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Pursuing Occupational Licensing Reform in Georgia

At Georgia Justice Project, we believe someone’s past should not prevent them from pursuing their career goals and serving their community. This year at the Capitol, we are pursuing occupational licensing reform to ensure fair access to licensed work for people with criminal records. 

Occupational licensing refers to professions that require a state license or clearance to work. The 4.5 million people with a Georgia criminal record often find themselves limited, deterred, or rejected from these jobs due to their record, even when those records are old, expunged, or pardoned.  As of 2021, over two thirds of states have passed licensing reform, allowing more people with criminal records to obtain professional licenses,[1] leaving Georgia in the dust as old, irrelevant criminal records can still prevent licensure. Reform is needed not only to provide fair access to good jobs, but also to meet workforce demand and reduce recidivism.

First, Georgia’s workforce badly needs more qualified workers in skilled licensed jobs.  1 in 7 jobs in Georgia require an occupational license,[2] including 1 in 4 of Georgia’s high-demand jobs.[3]  Current shortages of licensed workers like skilled trades contractors, nurses, accountants, teachers, CNAs, and EMTs affect us all.[4]  Because of outdated licensing laws, the 40% of Georgia adults who have a criminal record are often barred or discouraged from filling these workforce needs.  This is true even though many people with criminal records are both qualified and motivated to enter licensed fields.

Second, people with criminal records deserve fair access to licensed professions.  Because of employment barriers, the unemployment rate for people with criminal records is five times higher than the state-wide unemployment rate.  Access to licensed jobs for people with records means broader employment options, higher wages, lower unemployment, greater stability, and access to entrepreneurship.[5]  Stable, well-paying licensed careers should not be reserved for people who have never interacted with the criminal legal system.  Access to licensed work is particularly important for Black women and other women of color, because women are 33% more likely to be licensed professionals[6] and the criminal legal system disproportionately impacts Black women and other women of color.[7]  Studies also show that access to licensed professions for women of color decreases the gender wage gap.[8]   Licensing reform is a matter of racial and gender justice.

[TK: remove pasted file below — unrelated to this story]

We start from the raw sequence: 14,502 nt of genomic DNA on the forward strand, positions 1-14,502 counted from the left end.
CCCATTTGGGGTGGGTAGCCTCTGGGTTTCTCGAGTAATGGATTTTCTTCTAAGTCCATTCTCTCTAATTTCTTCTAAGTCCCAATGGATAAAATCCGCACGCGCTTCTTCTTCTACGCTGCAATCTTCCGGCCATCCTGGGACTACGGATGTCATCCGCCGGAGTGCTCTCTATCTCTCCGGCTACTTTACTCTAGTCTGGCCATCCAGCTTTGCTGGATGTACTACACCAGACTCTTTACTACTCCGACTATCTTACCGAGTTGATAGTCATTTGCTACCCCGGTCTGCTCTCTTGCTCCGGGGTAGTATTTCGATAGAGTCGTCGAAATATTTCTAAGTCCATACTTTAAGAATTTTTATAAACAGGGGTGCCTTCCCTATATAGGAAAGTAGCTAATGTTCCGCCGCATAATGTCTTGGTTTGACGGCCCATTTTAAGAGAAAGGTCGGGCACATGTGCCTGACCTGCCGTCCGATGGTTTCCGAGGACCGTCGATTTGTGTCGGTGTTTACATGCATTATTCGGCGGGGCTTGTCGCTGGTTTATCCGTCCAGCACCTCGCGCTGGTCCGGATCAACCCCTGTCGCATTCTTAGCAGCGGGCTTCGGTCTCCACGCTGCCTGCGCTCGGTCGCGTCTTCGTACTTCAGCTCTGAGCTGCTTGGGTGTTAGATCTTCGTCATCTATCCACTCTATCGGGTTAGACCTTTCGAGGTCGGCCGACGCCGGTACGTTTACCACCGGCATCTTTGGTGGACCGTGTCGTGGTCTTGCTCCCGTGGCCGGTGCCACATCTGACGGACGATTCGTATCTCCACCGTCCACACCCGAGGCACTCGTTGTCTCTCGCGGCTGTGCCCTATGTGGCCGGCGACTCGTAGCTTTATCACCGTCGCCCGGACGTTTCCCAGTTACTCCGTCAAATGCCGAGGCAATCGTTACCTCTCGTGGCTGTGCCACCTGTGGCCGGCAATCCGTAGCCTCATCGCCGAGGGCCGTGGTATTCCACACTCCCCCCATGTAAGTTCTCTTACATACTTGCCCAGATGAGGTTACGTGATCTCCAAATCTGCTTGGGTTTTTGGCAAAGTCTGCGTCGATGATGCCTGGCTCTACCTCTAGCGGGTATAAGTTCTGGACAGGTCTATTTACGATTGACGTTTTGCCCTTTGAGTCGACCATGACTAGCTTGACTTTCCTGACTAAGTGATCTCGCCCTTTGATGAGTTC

Finally, fair access to licensed jobs reduces recidivism.  Multiple studies show that states with more barriers to licensure for people with records have higher recidivism rates than states with less burdens.[9]  This comes as no surprise, since having a job of any kind reduces one’s chance of rearrest by more than 50%,[10] but having a higher-paying job can reduce recidivism by an additional 50%.[11]  Allowing fair access to good licensed jobs enhances public safety. 

It’s time for Georgia to catch up to our peer states—including Louisiana, North Carolina, Mississippi, Arkansas, Kentucky, Oklahoma, Missouri, and more—by passing comprehensive occupational licensing reform.   You can sign up for action alerts, learn more about how to take action, and share your own licensing story to make this needed reform a reality in Georgia.

[1] New occupational licensing laws in 2021 (ccresourcecenter.org)

[2] Results – Institute for Justice (ij.org)

[3] See Demand Occupations – WorkSource (atlworks.org)

[4] See id.

[5] See How occupational licensing matters for wages and careers (brookings.edu); see also Toolkit-Fair-Chance-Licensing-Reform.pdf (nelp.org)

[6] Professional certifications and occupational licenses: evidence from the Current Population Survey : Monthly Labor Review: U.S. Bureau of Labor Statistics (bls.gov)

[7] Collateral Consequences: The Crossroads of Punishment, Redemption, and the Effects on Communities (2019): U.S. Commission on Civil Rights, at p. 81 (noting that 2016, the incarceration rate for Black women was almost double that for white women, and in 2014, the incarceration rate for Latina women was 1.2 times the rate for white women).

[8] Research Spotlight: Occupational Licensing Reduces Racial and Gender Wage Gaps | HCEO (uchicago.edu)

[9] Turning shackles into bootstraps: Why occupational licensing reform is the missing piece of criminal justice reform. Stephen Slivinski for the Center for the Study of Economic Liberty (2016); see also Bridging the Divide: Licensing and Recidivism.  Vittorio Nastasi and Samuel R. Staley for the James Madison Institute (2019).

[10] Safer Foundation. Safer Foundation three-year recidivism study (2008).

[11] Toolkit-Fair-Chance-Licensing-Reform.pdf (nelp.org)

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